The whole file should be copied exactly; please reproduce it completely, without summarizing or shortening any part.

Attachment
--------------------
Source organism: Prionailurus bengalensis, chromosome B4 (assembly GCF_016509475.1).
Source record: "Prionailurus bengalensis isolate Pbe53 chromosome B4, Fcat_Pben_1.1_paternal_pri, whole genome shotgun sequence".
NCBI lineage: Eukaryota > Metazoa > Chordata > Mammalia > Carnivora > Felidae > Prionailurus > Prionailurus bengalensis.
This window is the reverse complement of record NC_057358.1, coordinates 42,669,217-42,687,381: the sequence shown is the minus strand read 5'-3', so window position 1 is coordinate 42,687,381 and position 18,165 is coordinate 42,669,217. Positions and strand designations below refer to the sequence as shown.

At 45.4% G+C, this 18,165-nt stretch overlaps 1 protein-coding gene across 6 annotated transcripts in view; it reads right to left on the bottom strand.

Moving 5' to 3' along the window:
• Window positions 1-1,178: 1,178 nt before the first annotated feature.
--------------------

Source organism: Prionailurus bengalensis, chromosome B4 (assembly GCF_016509475.1).
Source record: "Prionailurus bengalensis isolate Pbe53 chromosome B4, Fcat_Pben_1.1_paternal_pri, whole genome shotgun sequence".
NCBI lineage: Eukaryota > Metazoa > Chordata > Mammalia > Carnivora > Felidae > Prionailurus > Prionailurus bengalensis.
This window is the reverse complement of record NC_057358.1, coordinates 42,669,217-42,687,381: the sequence shown is the minus strand read 5'-3', so window position 1 is coordinate 42,687,381 and position 18,165 is coordinate 42,669,217. Positions and strand designations below refer to the sequence as shown.

At 45.4% G+C, this 18,165-nt stretch overlaps 1 protein-coding gene across 6 annotated transcripts in view; it reads right to left on the bottom strand.

Moving 5' to 3' along the window:
• Window positions 1-1,178: 1,178 nt before the first annotated feature.